Stereotypes In The Outsiders And Just Mercy

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“You know my name, not my story. You've heard what I've done, but not what I've been through,” wrote Jonathan Anthony Burkett in his book Neglected But Undefeated. This ideology is the basis of misjudgement. People jump to conclusions based on stereotypes, what they see in the moment, and what they have heard. If taken too far, a misinterpretation of one’s character can lead to them losing everything. Misjudgement is seen constantly in real life, films, as well as literature. The books The Outsiders by S. E. Hinton and Just Mercy by Bryan Stevenson present characters that are misjudged by social and racial stereotypes, resulting in the reader learning a lesson about the need to understand others perspectives and the need to treat others with …show more content…

In this novel, the Socs and the Greasers were separated by class and wealth, with the Socs being the more wealthy group and the Greasers being the more impoverished group. From the Greaser’s perspective, Bob was the leader of the Socs and embodied their morals and habits. Bob was portrayed as a rich, misbehaving kid that picked on and messed up those he saw as less than himself. For example, he is seen as constantly getting drunk and jumping the greasers. One of the very first things that we learn about him is that he attacked a character named Johnny and badly hurt him. However, after Bob is killed, his friend, Randy, uncovers how he was actually a really good person and how seeing him as a disruptive kid was a matter of perspective. This is shown when Randy says, “‘I mean, most parents would be proud of a kid …show more content…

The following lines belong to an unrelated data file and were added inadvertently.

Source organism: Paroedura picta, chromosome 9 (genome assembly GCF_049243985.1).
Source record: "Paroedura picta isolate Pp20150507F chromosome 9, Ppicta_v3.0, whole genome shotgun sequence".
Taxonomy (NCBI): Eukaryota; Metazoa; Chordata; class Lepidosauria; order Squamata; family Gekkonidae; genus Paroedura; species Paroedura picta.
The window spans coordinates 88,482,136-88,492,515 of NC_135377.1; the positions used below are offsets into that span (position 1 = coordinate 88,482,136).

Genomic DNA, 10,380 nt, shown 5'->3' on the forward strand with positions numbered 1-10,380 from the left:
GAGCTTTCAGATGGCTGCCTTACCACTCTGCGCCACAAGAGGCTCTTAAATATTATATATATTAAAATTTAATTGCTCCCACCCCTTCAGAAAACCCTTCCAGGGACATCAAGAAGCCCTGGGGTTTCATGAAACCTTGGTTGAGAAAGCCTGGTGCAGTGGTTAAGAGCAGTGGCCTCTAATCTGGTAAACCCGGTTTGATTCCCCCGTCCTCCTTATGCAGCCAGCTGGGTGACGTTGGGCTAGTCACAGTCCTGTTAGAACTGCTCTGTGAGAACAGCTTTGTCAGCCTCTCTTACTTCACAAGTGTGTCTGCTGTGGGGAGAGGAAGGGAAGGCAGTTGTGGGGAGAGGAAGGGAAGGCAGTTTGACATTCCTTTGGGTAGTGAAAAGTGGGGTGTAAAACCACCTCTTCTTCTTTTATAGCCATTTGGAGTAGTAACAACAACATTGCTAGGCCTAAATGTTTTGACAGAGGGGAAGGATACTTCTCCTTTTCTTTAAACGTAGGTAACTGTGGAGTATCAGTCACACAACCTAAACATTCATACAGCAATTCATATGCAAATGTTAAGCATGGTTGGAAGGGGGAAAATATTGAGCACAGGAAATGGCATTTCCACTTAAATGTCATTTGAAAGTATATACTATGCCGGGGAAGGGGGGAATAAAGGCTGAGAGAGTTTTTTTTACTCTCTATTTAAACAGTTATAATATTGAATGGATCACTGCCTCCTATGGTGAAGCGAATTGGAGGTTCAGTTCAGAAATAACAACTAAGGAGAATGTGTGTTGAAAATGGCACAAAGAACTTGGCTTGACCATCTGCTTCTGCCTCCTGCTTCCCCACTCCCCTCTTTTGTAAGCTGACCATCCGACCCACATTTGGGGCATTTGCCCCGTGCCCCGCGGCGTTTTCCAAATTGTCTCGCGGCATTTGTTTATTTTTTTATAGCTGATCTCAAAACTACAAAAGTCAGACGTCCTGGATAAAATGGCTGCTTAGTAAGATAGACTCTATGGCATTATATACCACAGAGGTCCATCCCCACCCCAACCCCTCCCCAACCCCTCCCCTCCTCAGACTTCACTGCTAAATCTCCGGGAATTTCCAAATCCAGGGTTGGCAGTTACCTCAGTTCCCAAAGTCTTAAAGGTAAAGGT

Walter was accused of a murder that he did not commit, despite all the evidence that pointed elsewhere. It is said that Walter was being targeted by the police because he was breaking racial and sexual stereotypes of the area. These two things were greatly frowned upon, mostly because of the racial discrimination of the location. As a result, Walter was arrested, convicted and put on death row. He eventually got out of prison, but ultimately it ruined his life. Walter’s anguish is shown when he is quoted saying, “They put me on death row for six years!...They tortured me with the promise of execution for six years. I lost my job. I lost my wife. I lost my reputation. I lost my–I lost my dignity” (Stevenson 215). Walter’s story strongly encourages the reader to realize the need for equality in all areas of life. Walter was imprisoned because he was Black and because it was an easy accusation. There was plenty of evidence and people who could vouch that he was not in the area where and when the murder took place, yet those in charge chose to follow and support the stereotypes that gripped the community. In the end, the reader can learn of the necessity to treat others with

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